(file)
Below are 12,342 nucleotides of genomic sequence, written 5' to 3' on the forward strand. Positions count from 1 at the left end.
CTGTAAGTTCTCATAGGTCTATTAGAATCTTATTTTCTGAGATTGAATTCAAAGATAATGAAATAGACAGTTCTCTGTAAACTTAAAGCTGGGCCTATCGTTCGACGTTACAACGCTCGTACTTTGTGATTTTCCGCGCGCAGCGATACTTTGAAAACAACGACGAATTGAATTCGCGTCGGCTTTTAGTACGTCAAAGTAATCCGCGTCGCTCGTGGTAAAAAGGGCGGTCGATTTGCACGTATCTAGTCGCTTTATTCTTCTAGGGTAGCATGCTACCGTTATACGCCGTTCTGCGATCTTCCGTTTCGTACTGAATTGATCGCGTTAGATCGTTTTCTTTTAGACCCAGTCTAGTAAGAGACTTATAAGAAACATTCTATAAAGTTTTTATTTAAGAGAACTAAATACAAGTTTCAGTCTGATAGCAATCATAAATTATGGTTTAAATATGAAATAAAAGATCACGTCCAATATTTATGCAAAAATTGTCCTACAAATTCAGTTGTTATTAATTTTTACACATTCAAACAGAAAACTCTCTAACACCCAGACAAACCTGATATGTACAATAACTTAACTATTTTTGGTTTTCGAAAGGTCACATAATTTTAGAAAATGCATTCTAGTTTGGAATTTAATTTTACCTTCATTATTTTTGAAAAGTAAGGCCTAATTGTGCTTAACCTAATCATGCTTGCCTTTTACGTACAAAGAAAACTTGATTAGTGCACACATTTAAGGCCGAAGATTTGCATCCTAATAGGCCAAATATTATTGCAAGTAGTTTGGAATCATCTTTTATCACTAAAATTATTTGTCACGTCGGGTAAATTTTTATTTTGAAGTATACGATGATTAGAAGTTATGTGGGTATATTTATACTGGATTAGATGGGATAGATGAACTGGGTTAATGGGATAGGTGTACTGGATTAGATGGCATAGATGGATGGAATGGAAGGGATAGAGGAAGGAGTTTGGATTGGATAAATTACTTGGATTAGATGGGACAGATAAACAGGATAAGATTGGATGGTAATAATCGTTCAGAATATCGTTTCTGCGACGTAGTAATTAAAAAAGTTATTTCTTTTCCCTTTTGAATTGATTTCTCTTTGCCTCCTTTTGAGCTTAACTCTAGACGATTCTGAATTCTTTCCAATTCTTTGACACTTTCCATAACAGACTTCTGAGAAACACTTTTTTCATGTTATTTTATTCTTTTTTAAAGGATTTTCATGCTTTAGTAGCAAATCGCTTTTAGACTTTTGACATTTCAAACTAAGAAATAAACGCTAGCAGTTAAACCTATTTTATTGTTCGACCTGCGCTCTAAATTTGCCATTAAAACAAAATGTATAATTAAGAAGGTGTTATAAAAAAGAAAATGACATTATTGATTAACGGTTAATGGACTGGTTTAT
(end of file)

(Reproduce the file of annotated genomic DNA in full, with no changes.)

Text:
Below are 12,342 nucleotides of genomic sequence, written 5' to 3' on the forward strand. Positions count from 1 at the left end.
CTGTAAGTTCTCATAGGTCTATTAGAATCTTATTTTCTGAGATTGAATTCAAAGATAATGAAATAGACAGTTCTCTGTAAACTTAAAGCTGGGCCTATCGTTCGACGTTACAACGCTCGTACTTTGTGATTTTCCGCGCGCAGCGATACTTTGAAAACAACGACGAATTGAATTCGCGTCGGCTTTTAGTACGTCAAAGTAATCCGCGTCGCTCGTGGTAAAAAGGGCGGTCGATTTGCACGTATCTAGTCGCTTTATTCTTCTAGGGTAGCATGCTACCGTTATACGCCGTTCTGCGATCTTCCGTTTCGTACTGAATTGATCGCGTTAGATCGTTTTCTTTTAGACCCAGTCTAGTAAGAGACTTATAAGAAACATTCTATAAAGTTTTTATTTAAGAGAACTAAATACAAGTTTCAGTCTGATAGCAATCATAAATTATGGTTTAAATATGAAATAAAAGATCACGTCCAATATTTATGCAAAAATTGTCCTACAAATTCAGTTGTTATTAATTTTTACACATTCAAACAGAAAACTCTCTAACACCCAGACAAACCTGATATGTACAATAACTTAACTATTTTTGGTTTTCGAAAGGTCACATAATTTTAGAAAATGCATTCTAGTTTGGAATTTAATTTTACCTTCATTATTTTTGAAAAGTAAGGCCTAATTGTGCTTAACCTAATCATGCTTGCCTTTTACGTACAAAGAAAACTTGATTAGTGCACACATTTAAGGCCGAAGATTTGCATCCTAATAGGCCAAATATTATTGCAAGTAGTTTGGAATCATCTTTTATCACTAAAATTATTTGTCACGTCGGGTAAATTTTTATTTTGAAGTATACGATGATTAGAAGTTATGTGGGTATATTTATACTGGATTAGATGGGATAGATGAACTGGGTTAATGGGATAGGTGTACTGGATTAGATGGCATAGATGGATGGAATGGAAGGGATAGAGGAAGGAGTTTGGATTGGATAAATTACTTGGATTAGATGGGACAGATAAACAGGATAAGATTGGATGGTAATAATCGTTCAGAATATCGTTTCTGCGACGTAGTAATTAAAAAAGTTATTTCTTTTCCCTTTTGAATTGATTTCTCTTTGCCTCCTTTTGAGCTTAACTCTAGACGATTCTGAATTCTTTCCAATTCTTTGACACTTTCCATAACAGACTTCTGAGAAACACTTTTTTCATGTTATTTTATTCTTTTTTAAAGGATTTTCATGCTTTAGTAGCAAATCGCTTTTAGACTTTTGACATTTCAAACTAAGAAATAAACGCTAGCAGTTAAACCTATTTTATTGTTCGACCTGCGCTCTAAATTTGCCATTAAAACAAAATGTATAATTAAGAAGGTGTTATAAAAAAGAAAATGACATTATTGATTAACGGTTAATGGACTGGTTTAT